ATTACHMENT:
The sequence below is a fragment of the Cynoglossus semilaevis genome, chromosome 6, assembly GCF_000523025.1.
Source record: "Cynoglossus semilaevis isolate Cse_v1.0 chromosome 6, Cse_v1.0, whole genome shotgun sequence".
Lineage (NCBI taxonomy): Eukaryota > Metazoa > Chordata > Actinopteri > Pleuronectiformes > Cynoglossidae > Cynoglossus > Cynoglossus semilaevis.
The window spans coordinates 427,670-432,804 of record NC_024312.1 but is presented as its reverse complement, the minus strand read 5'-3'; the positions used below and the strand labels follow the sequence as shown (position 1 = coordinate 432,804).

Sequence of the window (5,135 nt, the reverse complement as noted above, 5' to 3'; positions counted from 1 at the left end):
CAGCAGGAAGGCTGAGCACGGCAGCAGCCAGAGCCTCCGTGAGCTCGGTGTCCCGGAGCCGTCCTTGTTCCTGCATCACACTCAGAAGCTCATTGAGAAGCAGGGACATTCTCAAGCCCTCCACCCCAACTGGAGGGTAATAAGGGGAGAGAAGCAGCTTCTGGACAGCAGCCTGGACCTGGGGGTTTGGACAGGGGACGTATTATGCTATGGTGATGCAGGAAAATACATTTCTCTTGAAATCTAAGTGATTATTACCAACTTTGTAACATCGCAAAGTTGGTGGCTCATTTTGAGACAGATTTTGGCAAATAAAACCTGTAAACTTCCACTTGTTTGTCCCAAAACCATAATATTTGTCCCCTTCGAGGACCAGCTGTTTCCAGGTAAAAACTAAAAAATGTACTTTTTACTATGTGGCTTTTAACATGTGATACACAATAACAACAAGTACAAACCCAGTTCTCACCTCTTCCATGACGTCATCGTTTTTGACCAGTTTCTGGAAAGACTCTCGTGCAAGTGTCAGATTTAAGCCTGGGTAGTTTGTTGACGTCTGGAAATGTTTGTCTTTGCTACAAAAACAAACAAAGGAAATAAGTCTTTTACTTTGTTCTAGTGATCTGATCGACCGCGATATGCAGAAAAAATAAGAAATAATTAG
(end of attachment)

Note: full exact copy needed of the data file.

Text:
The sequence below is a fragment of the Cynoglossus semilaevis genome, chromosome 6, assembly GCF_000523025.1.
Source record: "Cynoglossus semilaevis isolate Cse_v1.0 chromosome 6, Cse_v1.0, whole genome shotgun sequence".
Lineage (NCBI taxonomy): Eukaryota > Metazoa > Chordata > Actinopteri > Pleuronectiformes > Cynoglossidae > Cynoglossus > Cynoglossus semilaevis.
The window spans coordinates 427,670-432,804 of record NC_024312.1 but is presented as its reverse complement, the minus strand read 5'-3'; the positions used below and the strand labels follow the sequence as shown (position 1 = coordinate 432,804).

Sequence of the window (5,135 nt, the reverse complement as noted above, 5' to 3'; positions counted from 1 at the left end):
CAGCAGGAAGGCTGAGCACGGCAGCAGCCAGAGCCTCCGTGAGCTCGGTGTCCCGGAGCCGTCCTTGTTCCTGCATCACACTCAGAAGCTCATTGAGAAGCAGGGACATTCTCAAGCCCTCCACCCCAACTGGAGGGTAATAAGGGGAGAGAAGCAGCTTCTGGACAGCAGCCTGGACCTGGGGGTTTGGACAGGGGACGTATTATGCTATGGTGATGCAGGAAAATACATTTCTCTTGAAATCTAAGTGATTATTACCAACTTTGTAACATCGCAAAGTTGGTGGCTCATTTTGAGACAGATTTTGGCAAATAAAACCTGTAAACTTCCACTTGTTTGTCCCAAAACCATAATATTTGTCCCCTTCGAGGACCAGCTGTTTCCAGGTAAAAACTAAAAAATGTACTTTTTACTATGTGGCTTTTAACATGTGATACACAATAACAACAAGTACAAACCCAGTTCTCACCTCTTCCATGACGTCATCGTTTTTGACCAGTTTCTGGAAAGACTCTCGTGCAAGTGTCAGATTTAAGCCTGGGTAGTTTGTTGACGTCTGGAAATGTTTGTCTTTGCTACAAAAACAAACAAAGGAAATAAGTCTTTTACTTTGTTCTAGTGATCTGATCGACCGCGATATGCAGAAAAAATAAGAAATAATTAG